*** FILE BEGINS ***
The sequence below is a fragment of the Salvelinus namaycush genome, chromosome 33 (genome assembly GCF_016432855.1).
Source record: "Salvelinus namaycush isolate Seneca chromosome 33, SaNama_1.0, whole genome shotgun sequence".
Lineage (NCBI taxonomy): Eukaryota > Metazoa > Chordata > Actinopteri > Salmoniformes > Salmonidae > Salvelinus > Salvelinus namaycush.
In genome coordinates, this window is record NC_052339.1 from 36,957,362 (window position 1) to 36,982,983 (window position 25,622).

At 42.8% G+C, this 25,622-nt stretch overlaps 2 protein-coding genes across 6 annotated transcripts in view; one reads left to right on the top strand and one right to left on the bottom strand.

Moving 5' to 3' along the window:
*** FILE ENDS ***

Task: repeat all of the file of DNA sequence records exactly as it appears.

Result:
The sequence below is a fragment of the Salvelinus namaycush genome, chromosome 33 (genome assembly GCF_016432855.1).
Source record: "Salvelinus namaycush isolate Seneca chromosome 33, SaNama_1.0, whole genome shotgun sequence".
Lineage (NCBI taxonomy): Eukaryota > Metazoa > Chordata > Actinopteri > Salmoniformes > Salmonidae > Salvelinus > Salvelinus namaycush.
In genome coordinates, this window is record NC_052339.1 from 36,957,362 (window position 1) to 36,982,983 (window position 25,622).

At 42.8% G+C, this 25,622-nt stretch overlaps 2 protein-coding genes across 6 annotated transcripts in view; one reads left to right on the top strand and one right to left on the bottom strand.

Moving 5' to 3' along the window: